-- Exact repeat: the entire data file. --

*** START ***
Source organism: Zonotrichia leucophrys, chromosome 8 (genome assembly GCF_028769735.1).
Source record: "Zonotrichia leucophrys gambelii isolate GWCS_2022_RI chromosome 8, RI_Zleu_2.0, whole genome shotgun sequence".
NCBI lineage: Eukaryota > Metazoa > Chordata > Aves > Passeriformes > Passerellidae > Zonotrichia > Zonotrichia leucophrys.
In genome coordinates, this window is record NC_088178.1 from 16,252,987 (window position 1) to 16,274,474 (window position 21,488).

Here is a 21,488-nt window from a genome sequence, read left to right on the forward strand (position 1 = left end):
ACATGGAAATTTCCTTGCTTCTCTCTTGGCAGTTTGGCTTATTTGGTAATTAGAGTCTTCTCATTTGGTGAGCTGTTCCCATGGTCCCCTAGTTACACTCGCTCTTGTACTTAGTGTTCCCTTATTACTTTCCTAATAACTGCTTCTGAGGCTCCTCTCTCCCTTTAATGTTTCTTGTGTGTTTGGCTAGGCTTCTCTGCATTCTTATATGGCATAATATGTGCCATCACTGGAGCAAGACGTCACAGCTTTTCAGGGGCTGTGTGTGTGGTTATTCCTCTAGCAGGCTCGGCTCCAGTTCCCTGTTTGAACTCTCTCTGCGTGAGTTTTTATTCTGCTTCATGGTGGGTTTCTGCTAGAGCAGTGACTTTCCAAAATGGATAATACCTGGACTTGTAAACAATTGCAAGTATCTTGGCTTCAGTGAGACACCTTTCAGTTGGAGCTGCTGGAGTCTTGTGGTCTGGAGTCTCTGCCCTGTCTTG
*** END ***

Source organism: Zonotrichia leucophrys, chromosome 8 (genome assembly GCF_028769735.1).
Source record: "Zonotrichia leucophrys gambelii isolate GWCS_2022_RI chromosome 8, RI_Zleu_2.0, whole genome shotgun sequence".
NCBI lineage: Eukaryota > Metazoa > Chordata > Aves > Passeriformes > Passerellidae > Zonotrichia > Zonotrichia leucophrys.
In genome coordinates, this window is record NC_088178.1 from 16,252,987 (window position 1) to 16,274,474 (window position 21,488).

Here is a 21,488-nt window from a genome sequence, read left to right on the forward strand (position 1 = left end):
ACATGGAAATTTCCTTGCTTCTCTCTTGGCAGTTTGGCTTATTTGGTAATTAGAGTCTTCTCATTTGGTGAGCTGTTCCCATGGTCCCCTAGTTACACTCGCTCTTGTACTTAGTGTTCCCTTATTACTTTCCTAATAACTGCTTCTGAGGCTCCTCTCTCCCTTTAATGTTTCTTGTGTGTTTGGCTAGGCTTCTCTGCATTCTTATATGGCATAATATGTGCCATCACTGGAGCAAGACGTCACAGCTTTTCAGGGGCTGTGTGTGTGGTTATTCCTCTAGCAGGCTCGGCTCCAGTTCCCTGTTTGAACTCTCTCTGCGTGAGTTTTTATTCTGCTTCATGGTGGGTTTCTGCTAGAGCAGTGACTTTCCAAAATGGATAATACCTGGACTTGTAAACAATTGCAAGTATCTTGGCTTCAGTGAGACACCTTTCAGTTGGAGCTGCTGGAGTCTTGTGGTCTGGAGTCTCTGCCCTGTCTTG